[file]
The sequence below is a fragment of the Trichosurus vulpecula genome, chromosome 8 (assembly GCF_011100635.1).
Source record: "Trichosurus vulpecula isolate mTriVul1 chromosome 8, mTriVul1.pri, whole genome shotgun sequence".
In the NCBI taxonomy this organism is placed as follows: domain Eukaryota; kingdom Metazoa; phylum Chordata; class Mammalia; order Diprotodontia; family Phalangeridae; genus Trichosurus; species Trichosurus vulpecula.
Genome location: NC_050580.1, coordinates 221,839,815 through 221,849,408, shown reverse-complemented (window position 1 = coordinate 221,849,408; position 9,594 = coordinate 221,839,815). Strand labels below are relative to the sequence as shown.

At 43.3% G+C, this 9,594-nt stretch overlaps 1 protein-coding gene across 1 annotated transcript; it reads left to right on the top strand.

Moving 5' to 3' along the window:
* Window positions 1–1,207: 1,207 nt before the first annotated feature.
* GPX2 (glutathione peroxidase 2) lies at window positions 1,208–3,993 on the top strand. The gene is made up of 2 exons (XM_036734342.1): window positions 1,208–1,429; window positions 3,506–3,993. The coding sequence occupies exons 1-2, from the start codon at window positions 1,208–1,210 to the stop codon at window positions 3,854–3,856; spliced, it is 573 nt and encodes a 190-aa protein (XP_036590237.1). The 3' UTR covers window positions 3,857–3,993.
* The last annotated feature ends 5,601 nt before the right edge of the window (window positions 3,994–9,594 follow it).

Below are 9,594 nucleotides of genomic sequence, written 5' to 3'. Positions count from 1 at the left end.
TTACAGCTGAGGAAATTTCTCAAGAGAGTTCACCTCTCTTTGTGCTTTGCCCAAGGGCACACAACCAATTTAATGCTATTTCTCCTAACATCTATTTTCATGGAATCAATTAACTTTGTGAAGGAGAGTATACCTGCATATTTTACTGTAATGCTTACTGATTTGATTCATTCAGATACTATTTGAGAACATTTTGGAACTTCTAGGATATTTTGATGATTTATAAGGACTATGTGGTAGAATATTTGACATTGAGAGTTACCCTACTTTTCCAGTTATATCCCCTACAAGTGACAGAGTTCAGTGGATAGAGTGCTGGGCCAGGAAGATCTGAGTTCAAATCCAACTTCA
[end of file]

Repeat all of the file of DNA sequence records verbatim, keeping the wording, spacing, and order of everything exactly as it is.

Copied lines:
The sequence below is a fragment of the Trichosurus vulpecula genome, chromosome 8 (assembly GCF_011100635.1).
Source record: "Trichosurus vulpecula isolate mTriVul1 chromosome 8, mTriVul1.pri, whole genome shotgun sequence".
In the NCBI taxonomy this organism is placed as follows: domain Eukaryota; kingdom Metazoa; phylum Chordata; class Mammalia; order Diprotodontia; family Phalangeridae; genus Trichosurus; species Trichosurus vulpecula.
Genome location: NC_050580.1, coordinates 221,839,815 through 221,849,408, shown reverse-complemented (window position 1 = coordinate 221,849,408; position 9,594 = coordinate 221,839,815). Strand labels below are relative to the sequence as shown.

At 43.3% G+C, this 9,594-nt stretch overlaps 1 protein-coding gene across 1 annotated transcript; it reads left to right on the top strand.

Moving 5' to 3' along the window:
* Window positions 1–1,207: 1,207 nt before the first annotated feature.
* GPX2 (glutathione peroxidase 2) lies at window positions 1,208–3,993 on the top strand. The gene is made up of 2 exons (XM_036734342.1): window positions 1,208–1,429; window positions 3,506–3,993. The coding sequence occupies exons 1-2, from the start codon at window positions 1,208–1,210 to the stop codon at window positions 3,854–3,856; spliced, it is 573 nt and encodes a 190-aa protein (XP_036590237.1). The 3' UTR covers window positions 3,857–3,993.
* The last annotated feature ends 5,601 nt before the right edge of the window (window positions 3,994–9,594 follow it).

Below are 9,594 nucleotides of genomic sequence, written 5' to 3'. Positions count from 1 at the left end.
TTACAGCTGAGGAAATTTCTCAAGAGAGTTCACCTCTCTTTGTGCTTTGCCCAAGGGCACACAACCAATTTAATGCTATTTCTCCTAACATCTATTTTCATGGAATCAATTAACTTTGTGAAGGAGAGTATACCTGCATATTTTACTGTAATGCTTACTGATTTGATTCATTCAGATACTATTTGAGAACATTTTGGAACTTCTAGGATATTTTGATGATTTATAAGGACTATGTGGTAGAATATTTGACATTGAGAGTTACCCTACTTTTCCAGTTATATCCCCTACAAGTGACAGAGTTCAGTGGATAGAGTGCTGGGCCAGGAAGATCTGAGTTCAAATCCAACTTCA